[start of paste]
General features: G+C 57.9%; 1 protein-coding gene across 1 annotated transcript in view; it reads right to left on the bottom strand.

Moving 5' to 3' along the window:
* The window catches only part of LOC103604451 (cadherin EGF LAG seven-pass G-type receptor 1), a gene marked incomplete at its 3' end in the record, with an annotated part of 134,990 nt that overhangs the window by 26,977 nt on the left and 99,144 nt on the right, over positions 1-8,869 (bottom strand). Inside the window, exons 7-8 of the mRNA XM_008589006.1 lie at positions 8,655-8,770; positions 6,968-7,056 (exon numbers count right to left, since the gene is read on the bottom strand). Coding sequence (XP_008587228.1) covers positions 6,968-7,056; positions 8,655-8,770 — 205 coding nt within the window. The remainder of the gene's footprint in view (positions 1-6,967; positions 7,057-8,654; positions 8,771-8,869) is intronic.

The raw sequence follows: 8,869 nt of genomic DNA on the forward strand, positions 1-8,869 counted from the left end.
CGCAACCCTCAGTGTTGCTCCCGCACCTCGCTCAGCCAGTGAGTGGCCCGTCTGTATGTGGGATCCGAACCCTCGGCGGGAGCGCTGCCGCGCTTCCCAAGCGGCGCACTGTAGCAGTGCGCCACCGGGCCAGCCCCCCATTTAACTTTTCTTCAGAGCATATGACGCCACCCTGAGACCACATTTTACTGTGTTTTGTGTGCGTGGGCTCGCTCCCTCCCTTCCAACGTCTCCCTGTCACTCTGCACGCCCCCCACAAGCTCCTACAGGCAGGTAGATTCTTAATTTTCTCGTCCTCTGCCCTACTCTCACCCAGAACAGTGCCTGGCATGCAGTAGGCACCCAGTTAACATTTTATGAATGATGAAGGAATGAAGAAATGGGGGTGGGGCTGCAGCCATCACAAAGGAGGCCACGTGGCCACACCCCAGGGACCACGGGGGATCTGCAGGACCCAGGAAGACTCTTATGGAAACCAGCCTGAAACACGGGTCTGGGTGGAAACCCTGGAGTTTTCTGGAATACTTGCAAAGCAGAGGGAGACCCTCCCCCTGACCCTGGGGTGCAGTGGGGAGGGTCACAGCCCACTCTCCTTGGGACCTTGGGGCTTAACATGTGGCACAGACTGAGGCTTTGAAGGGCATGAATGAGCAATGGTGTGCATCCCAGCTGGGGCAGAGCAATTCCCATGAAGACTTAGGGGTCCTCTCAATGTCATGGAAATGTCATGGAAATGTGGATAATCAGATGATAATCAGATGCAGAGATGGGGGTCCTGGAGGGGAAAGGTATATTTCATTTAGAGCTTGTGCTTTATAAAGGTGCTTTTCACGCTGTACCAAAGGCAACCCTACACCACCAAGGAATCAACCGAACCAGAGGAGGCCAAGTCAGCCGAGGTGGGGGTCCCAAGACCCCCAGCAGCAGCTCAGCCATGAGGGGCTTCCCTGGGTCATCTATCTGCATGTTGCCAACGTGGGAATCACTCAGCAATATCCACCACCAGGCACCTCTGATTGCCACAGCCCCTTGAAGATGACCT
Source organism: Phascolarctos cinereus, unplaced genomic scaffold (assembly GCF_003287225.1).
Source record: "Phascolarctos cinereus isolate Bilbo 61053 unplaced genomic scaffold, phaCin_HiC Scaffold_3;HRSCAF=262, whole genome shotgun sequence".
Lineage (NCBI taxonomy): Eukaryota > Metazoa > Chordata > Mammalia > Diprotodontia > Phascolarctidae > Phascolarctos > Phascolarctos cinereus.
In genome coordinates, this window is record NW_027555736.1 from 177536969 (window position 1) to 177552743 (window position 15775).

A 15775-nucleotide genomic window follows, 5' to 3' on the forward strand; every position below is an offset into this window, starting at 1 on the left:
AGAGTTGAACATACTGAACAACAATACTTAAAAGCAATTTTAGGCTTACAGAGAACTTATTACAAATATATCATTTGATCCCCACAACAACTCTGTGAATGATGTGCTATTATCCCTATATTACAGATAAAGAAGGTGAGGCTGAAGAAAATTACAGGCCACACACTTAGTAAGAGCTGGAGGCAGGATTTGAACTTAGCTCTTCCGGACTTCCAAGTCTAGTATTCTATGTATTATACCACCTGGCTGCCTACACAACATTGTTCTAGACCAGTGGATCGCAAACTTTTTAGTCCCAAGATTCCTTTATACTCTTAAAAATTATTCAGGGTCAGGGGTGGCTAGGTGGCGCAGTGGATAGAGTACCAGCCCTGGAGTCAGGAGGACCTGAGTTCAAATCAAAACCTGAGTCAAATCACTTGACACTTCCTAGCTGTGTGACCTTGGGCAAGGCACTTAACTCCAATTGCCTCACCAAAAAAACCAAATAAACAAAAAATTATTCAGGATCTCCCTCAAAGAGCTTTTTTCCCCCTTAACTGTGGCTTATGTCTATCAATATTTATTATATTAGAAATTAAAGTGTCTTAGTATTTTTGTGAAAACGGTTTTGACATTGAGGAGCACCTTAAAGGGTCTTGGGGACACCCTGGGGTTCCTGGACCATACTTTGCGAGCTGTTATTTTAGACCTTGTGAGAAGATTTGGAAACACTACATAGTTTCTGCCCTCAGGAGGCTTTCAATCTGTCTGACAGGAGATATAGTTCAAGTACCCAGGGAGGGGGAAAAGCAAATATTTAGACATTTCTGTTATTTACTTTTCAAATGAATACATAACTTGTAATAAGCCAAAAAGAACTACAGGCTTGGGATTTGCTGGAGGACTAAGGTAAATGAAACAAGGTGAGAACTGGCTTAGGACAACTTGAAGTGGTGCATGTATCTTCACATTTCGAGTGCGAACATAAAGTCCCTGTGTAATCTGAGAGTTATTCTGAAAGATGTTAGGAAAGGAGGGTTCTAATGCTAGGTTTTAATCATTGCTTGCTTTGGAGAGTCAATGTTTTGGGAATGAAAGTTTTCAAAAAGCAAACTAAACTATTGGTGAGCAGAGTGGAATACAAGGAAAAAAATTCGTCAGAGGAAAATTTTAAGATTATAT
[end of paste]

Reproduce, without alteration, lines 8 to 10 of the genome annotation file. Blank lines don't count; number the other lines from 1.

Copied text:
Lineage (NCBI taxonomy): Eukaryota > Metazoa > Chordata > Mammalia > Diprotodontia > Phascolarctidae > Phascolarctos > Phascolarctos cinereus.
In genome coordinates, this window is record NW_027555736.1 from 177536969 (window position 1) to 177552743 (window position 15775).

A 15775-nucleotide genomic window follows, 5' to 3' on the forward strand; every position below is an offset into this window, starting at 1 on the left: